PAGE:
Being Known

Being Known

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Being Known is a response to a philosophical challenge which arises for every area of thought. The challenge is one of reconciling our conception of truth in an area with the means by which we think we come to know truth about that area. Meeting the challenge may require a revision of our conception of truth in that area; or a revision of our theory of knowledge for that area; or a revision in our conception of the relations between the two.

Christopher Peacocke presents a framework for addressing the challenge, a framework which links both the theory of knowledge and the theory of truth with the theory of concept-possession. It formulates a set of constraints and a general form of solution for a wide range of topics. He goes on to propose specific solutions within this general form for a series of classically problematic subjects: the past; metaphysical necessity; the intentional contents of our own mental states; the self; and
freedom of the will. Being Known will interest anyone concerned with those individual topics, as well as those concerned more generally with meaning and understanding, metaphysics and epistemology, and their interrelations.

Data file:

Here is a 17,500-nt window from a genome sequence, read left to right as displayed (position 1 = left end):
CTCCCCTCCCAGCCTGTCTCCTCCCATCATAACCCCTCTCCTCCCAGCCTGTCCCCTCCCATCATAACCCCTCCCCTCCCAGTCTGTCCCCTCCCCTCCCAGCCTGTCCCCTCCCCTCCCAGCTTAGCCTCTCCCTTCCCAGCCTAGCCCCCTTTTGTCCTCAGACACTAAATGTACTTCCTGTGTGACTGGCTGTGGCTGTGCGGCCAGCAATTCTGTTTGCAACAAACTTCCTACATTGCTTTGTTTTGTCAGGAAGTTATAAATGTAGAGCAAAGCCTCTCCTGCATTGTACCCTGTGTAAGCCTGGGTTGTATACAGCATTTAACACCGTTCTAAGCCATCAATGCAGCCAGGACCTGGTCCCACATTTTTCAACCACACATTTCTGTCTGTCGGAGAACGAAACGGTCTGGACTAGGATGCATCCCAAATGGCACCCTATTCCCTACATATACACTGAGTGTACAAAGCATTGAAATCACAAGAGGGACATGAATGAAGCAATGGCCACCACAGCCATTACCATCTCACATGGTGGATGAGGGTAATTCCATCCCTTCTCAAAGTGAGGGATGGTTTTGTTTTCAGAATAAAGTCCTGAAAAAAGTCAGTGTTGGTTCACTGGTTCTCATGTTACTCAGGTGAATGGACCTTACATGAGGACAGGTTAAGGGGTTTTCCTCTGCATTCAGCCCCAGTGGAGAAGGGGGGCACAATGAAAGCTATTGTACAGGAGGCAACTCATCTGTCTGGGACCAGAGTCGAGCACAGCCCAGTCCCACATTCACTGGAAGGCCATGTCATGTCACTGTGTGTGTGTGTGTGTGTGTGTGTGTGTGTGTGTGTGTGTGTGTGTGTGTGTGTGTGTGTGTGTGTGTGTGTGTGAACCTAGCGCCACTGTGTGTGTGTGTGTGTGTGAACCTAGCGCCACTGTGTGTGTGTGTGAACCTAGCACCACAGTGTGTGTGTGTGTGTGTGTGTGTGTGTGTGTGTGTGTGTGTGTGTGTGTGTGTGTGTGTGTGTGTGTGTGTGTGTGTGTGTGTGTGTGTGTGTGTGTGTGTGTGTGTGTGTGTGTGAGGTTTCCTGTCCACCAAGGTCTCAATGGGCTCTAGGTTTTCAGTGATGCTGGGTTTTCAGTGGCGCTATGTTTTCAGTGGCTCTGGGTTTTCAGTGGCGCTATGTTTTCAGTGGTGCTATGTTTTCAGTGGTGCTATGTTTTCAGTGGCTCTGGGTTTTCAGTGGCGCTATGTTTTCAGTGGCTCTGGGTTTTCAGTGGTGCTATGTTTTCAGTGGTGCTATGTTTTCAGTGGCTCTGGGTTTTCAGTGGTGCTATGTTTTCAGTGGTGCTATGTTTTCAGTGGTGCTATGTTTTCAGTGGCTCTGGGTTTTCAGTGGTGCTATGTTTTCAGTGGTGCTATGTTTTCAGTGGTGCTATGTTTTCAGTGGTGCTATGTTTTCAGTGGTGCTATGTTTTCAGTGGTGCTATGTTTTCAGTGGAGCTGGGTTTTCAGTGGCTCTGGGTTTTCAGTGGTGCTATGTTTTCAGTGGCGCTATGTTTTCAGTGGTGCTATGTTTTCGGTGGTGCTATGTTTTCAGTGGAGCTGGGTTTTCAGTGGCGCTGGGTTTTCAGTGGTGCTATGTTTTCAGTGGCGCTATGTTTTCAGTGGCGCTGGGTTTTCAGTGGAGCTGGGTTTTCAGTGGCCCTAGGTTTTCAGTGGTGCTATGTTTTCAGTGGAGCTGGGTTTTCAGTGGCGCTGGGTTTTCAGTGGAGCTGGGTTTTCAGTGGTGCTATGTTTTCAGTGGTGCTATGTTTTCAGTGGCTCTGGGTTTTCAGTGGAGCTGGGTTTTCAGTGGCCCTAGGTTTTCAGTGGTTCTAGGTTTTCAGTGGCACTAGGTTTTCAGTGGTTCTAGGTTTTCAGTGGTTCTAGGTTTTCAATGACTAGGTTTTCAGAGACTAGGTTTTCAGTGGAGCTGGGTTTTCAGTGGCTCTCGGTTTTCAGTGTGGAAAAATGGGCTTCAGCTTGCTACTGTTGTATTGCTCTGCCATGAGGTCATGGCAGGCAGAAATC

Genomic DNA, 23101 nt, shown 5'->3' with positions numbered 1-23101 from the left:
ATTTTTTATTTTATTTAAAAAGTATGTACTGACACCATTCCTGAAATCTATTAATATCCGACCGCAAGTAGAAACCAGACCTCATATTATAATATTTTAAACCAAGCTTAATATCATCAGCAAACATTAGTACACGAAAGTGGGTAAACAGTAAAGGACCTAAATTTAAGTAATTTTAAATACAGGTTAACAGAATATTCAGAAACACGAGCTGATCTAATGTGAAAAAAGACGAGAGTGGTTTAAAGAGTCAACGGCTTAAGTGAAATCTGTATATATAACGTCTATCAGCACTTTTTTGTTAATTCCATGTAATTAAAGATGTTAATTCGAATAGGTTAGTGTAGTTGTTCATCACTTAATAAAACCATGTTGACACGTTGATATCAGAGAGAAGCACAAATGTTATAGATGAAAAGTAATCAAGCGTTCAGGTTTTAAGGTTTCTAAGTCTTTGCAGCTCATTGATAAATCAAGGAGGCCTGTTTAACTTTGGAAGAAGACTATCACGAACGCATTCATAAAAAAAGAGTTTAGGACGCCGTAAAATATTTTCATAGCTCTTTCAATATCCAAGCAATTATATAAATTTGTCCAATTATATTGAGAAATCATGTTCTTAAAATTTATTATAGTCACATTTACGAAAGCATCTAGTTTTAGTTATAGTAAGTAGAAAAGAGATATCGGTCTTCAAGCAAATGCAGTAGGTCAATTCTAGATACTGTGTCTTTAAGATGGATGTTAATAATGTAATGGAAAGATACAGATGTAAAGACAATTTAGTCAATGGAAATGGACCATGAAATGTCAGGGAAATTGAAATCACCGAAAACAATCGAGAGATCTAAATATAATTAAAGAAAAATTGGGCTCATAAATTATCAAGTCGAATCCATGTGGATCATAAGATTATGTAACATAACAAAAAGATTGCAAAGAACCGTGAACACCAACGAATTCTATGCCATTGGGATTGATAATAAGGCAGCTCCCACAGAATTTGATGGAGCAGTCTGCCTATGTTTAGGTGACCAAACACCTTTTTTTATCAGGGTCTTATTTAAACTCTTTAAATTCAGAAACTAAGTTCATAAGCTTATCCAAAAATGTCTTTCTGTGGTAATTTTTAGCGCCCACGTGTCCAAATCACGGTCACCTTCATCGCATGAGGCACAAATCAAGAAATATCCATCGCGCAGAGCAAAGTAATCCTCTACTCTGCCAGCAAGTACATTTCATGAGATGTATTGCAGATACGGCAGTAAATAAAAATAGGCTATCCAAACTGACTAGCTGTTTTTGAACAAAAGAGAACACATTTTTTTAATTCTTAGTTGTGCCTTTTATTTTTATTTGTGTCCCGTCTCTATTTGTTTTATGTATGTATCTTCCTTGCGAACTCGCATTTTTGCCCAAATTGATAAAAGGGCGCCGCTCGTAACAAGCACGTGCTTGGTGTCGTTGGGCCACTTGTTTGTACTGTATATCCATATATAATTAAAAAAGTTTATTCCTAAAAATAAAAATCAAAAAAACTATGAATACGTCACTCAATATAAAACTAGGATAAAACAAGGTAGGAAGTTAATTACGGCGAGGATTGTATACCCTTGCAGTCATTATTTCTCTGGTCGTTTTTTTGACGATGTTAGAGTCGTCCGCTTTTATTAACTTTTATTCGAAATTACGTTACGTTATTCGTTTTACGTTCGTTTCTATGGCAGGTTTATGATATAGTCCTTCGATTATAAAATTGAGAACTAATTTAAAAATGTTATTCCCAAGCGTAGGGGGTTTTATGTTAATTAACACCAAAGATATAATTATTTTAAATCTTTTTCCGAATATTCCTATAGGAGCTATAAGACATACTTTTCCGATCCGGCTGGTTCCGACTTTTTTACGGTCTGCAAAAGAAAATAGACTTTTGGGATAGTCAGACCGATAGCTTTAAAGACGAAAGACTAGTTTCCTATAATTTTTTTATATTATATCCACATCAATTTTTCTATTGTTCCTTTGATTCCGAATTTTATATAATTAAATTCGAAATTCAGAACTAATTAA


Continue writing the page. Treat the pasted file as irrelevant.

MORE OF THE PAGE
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Product details

  • Paperback | 368 pages
  • 156 x 233 x 19mm | 542g
  • Clarendon Press
  • Oxford, United Kingdom
  • English
  • 0198238606
  • 9780198238607
  • 1,606,769

Table of contents

1. The Integration Challenge ; 2. Truth, Content, and the Epistemic ; 3. The Past ; 4. Necessity ; 5. Self-knowledge and Intentional Content ; 6. Self-knowledge and Illusions of Transcendence ; 7. Freedom ; 8. Concluding Remarks ; Bibliography ; Index
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Review quote

impressively crafted forays into metaphysics, philosophy of language, philosophy of mind, and philosophy of logic. This kind of work, however, inevitably invites different readers to pick different fruits. There are many nourishing fruits here that are ripe for picking, not just this season but for many seasons to come. * Mind, vol. 110, no. 440 * Peacecocke's book deserves admiration both for its bold architectonic and for its subtle treatments of numerous special topics. * Mind, vol. 110, no. 440 *
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About Christopher Peacocke

Christopher Peacocke, FBA, is Waynflete Professor of Metaphysical Philosophy at the University of Oxford, and Visiting Professor of Philosophy at New York University. He is one of the General Editors of the Oxford Cognitive Science Series.
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